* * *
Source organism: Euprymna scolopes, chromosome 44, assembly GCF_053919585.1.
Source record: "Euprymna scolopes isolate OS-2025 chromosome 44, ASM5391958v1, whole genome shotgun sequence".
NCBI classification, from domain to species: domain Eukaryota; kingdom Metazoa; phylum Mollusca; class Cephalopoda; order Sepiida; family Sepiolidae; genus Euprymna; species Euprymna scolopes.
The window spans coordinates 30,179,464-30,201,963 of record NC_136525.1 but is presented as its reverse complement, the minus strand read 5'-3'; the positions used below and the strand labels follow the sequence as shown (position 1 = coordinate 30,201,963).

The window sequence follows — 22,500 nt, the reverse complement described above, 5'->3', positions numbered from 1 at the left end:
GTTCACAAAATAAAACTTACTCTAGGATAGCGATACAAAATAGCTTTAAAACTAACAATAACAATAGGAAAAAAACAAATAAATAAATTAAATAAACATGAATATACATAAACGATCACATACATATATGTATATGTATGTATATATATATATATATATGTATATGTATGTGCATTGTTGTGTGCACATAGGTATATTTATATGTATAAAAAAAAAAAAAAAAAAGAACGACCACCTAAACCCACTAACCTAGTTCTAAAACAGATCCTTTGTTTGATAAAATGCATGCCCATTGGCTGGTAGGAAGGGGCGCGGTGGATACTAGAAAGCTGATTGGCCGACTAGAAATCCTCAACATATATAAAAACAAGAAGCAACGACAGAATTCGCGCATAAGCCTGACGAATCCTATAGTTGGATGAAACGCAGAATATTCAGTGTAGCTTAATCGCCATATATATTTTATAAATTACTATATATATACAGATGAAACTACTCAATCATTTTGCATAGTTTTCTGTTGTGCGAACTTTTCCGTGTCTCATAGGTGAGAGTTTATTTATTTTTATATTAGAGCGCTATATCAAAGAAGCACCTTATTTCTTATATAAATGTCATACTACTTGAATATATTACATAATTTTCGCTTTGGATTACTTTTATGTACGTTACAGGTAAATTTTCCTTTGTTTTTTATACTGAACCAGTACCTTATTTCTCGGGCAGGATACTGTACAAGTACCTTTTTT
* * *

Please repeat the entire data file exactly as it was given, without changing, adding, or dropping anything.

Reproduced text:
Source organism: Euprymna scolopes, chromosome 44, assembly GCF_053919585.1.
Source record: "Euprymna scolopes isolate OS-2025 chromosome 44, ASM5391958v1, whole genome shotgun sequence".
NCBI classification, from domain to species: domain Eukaryota; kingdom Metazoa; phylum Mollusca; class Cephalopoda; order Sepiida; family Sepiolidae; genus Euprymna; species Euprymna scolopes.
The window spans coordinates 30,179,464-30,201,963 of record NC_136525.1 but is presented as its reverse complement, the minus strand read 5'-3'; the positions used below and the strand labels follow the sequence as shown (position 1 = coordinate 30,201,963).

The window sequence follows — 22,500 nt, the reverse complement described above, 5'->3', positions numbered from 1 at the left end:
GTTCACAAAATAAAACTTACTCTAGGATAGCGATACAAAATAGCTTTAAAACTAACAATAACAATAGGAAAAAAACAAATAAATAAATTAAATAAACATGAATATACATAAACGATCACATACATATATGTATATGTATGTATATATATATATATATATGTATATGTATGTGCATTGTTGTGTGCACATAGGTATATTTATATGTATAAAAAAAAAAAAAAAAAAGAACGACCACCTAAACCCACTAACCTAGTTCTAAAACAGATCCTTTGTTTGATAAAATGCATGCCCATTGGCTGGTAGGAAGGGGCGCGGTGGATACTAGAAAGCTGATTGGCCGACTAGAAATCCTCAACATATATAAAAACAAGAAGCAACGACAGAATTCGCGCATAAGCCTGACGAATCCTATAGTTGGATGAAACGCAGAATATTCAGTGTAGCTTAATCGCCATATATATTTTATAAATTACTATATATATACAGATGAAACTACTCAATCATTTTGCATAGTTTTCTGTTGTGCGAACTTTTCCGTGTCTCATAGGTGAGAGTTTATTTATTTTTATATTAGAGCGCTATATCAAAGAAGCACCTTATTTCTTATATAAATGTCATACTACTTGAATATATTACATAATTTTCGCTTTGGATTACTTTTATGTACGTTACAGGTAAATTTTCCTTTGTTTTTTATACTGAACCAGTACCTTATTTCTCGGGCAGGATACTGTACAAGTACCTTTTTT